Thursday, 06 October 2011 14:09

NBN Co seeks to drive broadband prices higher than inflation: Fletcher

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A submission to the ACCC from NBN Co seeks to increase prices for high end broadband services by inflation plus 5% over the next 30 years, which will result in massive charges without a competing service in coming years, according to former Optus senior executive turned Liberal MP Paul Fletcher.

 

According to Mr Fletcher, assuming inflation of 2%, what NBN Co is seeking ACCC approval for would allow an opening price of $100 to rise to $711 by year thirty.

The following is a statement released by Mr Fletcher today:

"If you are a retail user of fixed broadband services in Australia today, the single most important person in determining the price you pay is David Thodey - the Chief Executive of Telstra," says Mr Fletcher

"Most Australians get their fixed broadband in the form of DSL (digital subscriber line) over the Telstra copper network. Telstra is the market leader in retail DSL, and it also sets wholesale prices.

"Fortunately, there are some limits on Telstra's capacity to charge whatever it wants. For one thing, about 1.4 million households (nearly 20% of the total) are passed by the Optus cable network - so those households can go to another provider if Telstra charges too much.

"But another limit is that Telstra is forced by law to rent its copper wires to its competitors. This is called the 'unconditioned local loop service' (ULLS) and the ACCC sets the price - presently about $16 a month in most of Australia.
 
"Competitors can use the ULLS to combine Telstra's copper with their own electronic equipment and provide broadband services to customers. The competitive pressure from these offerings acts as a constraint on Telstra driving up its retail broadband prices.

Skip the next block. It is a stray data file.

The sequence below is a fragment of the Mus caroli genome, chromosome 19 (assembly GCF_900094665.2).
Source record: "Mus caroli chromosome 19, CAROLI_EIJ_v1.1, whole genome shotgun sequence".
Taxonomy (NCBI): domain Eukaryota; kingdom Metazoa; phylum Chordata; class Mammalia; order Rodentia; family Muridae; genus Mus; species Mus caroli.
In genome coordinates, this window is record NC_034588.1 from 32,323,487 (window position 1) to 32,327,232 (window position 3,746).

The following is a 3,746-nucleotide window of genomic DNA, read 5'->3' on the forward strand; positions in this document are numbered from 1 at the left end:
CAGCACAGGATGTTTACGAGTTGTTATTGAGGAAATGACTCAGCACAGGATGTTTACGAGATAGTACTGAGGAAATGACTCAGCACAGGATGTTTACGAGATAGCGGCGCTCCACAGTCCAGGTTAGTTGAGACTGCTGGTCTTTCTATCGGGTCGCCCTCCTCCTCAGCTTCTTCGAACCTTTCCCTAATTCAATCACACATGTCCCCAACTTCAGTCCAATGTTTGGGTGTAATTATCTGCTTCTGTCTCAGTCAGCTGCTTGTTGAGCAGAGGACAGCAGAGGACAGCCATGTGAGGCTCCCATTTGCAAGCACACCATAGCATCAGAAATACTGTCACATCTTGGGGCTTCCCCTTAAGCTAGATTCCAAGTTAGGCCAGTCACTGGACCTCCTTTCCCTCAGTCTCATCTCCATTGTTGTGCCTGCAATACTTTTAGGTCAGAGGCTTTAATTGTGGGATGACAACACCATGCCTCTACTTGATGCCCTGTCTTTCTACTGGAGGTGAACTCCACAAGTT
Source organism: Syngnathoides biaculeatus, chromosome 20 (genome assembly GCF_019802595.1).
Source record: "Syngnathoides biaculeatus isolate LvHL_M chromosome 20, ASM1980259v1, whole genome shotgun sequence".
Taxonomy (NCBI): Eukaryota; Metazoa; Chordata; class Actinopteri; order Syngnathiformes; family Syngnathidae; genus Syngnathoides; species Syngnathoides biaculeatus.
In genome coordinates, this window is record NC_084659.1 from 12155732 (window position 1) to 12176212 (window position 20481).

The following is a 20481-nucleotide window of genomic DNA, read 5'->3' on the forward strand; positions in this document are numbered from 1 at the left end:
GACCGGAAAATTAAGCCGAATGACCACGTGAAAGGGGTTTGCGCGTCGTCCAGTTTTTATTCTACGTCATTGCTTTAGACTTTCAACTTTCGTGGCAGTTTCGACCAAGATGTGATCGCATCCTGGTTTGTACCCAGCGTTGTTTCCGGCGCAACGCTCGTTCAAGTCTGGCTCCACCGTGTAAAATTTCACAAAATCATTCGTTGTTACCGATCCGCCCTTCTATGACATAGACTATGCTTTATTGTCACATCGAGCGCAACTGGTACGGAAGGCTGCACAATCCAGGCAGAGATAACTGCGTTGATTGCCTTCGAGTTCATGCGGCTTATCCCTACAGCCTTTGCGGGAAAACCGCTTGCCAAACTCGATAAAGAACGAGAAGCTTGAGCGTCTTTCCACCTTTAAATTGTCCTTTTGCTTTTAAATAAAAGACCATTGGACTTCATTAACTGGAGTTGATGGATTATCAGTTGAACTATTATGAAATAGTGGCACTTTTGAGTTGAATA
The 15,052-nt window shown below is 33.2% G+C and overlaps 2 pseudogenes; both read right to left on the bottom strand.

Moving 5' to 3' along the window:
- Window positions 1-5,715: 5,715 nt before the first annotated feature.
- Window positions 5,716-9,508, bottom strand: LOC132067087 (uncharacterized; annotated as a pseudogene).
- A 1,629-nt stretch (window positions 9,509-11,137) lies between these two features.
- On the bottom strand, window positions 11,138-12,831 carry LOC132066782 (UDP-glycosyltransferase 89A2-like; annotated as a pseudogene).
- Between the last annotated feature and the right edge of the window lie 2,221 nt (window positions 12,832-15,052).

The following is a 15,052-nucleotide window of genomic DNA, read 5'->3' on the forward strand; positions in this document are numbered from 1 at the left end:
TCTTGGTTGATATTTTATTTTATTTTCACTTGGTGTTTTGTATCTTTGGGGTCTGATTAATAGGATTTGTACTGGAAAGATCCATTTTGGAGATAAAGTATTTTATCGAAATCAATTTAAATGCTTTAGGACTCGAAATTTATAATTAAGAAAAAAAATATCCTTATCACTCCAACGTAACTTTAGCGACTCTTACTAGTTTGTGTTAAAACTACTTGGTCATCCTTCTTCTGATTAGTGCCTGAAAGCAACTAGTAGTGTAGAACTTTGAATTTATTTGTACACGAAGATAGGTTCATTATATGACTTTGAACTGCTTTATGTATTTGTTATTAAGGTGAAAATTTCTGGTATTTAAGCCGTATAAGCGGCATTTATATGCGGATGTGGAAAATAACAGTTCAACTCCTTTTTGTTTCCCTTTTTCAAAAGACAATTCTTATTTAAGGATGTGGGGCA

"If Labor's national broadband network (NBN) comes to fruition, however, things will be very different. Every home will be connected to the NBN; all other networks (including Telstra's copper network and its cable network, and Optus' cable network) will be legally barred from providing services to retail users; and the most important person in determining the price you pay will be Mike Quigley - the Chief Executive of NBN Co.

"Mr Quigley will control the only fixed broadband network in Australia; using his network will be the only way for retail service providers (RSPs) such as Telstra, Optus, iiNet and TPG to provide you with a fixed broadband service. So the wholesale price which Mr Quigley charges the RSPs will be critical to the price that your RSP charges to you.

"Mr Quigley will not be free to charge whatever he wants; NBN Co's wholesale pricing will be regulated by the ACCC. But a discussion paper recently issued by NBN Co gives a good insight into how much Mr Quigley wants to use his monopoly power to drive up prices.

"The discussion paper concerns a 'special access undertaking' that NBN Co will soon lodge with the ACCC. This is a legal document which, if accepted by the ACCC, will determine the amount that NBN Co is able to charge for a thirty year period.

"Broadband prices in Australia, and around the world, have been falling steadily for the last decade.  NBN Co is seeking approval to reverse this trend - and drive prices up very sharply.

"Even in today's imperfectly competitive broadband market in Australia, market leader Telstra could not get away with the kind of pricing which NBN Co proposes.

"But in the new world, NBN Co will be a monopoly; indeed that is the explicit and stated policy objective of the Gillard Labor Government.
 
"To achieve this objective Labor has struck contracts between NBN Co and Telstra and NBN Co and Optus for Telstra and Optus to cease providing services over their own networks. It has also passed legislation which makes it illegal to use new fixed networks to deliver retail broadband services in competition with NBN.

"As a result, Labor has handed NBN Co extraordinary market power.  NBN Co plans to use that power to sharply increase its charges, over a thirty year period, on all but its most basic services.

"If you are a retail broadband user, you had better hope that the ACCC does not approve Mr Quigley's special access undertaking. If it does, broadband is going to be getting much, much more expensive."

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Stan Beer co-founded iTWire in 2005. With 30 plus years of experience working in IT and Australian technology media, Beer has published articles in most of the IT publications that have mattered, including the AFR, The Australian, SMH, The Age, as well as a multitude of trade publications.

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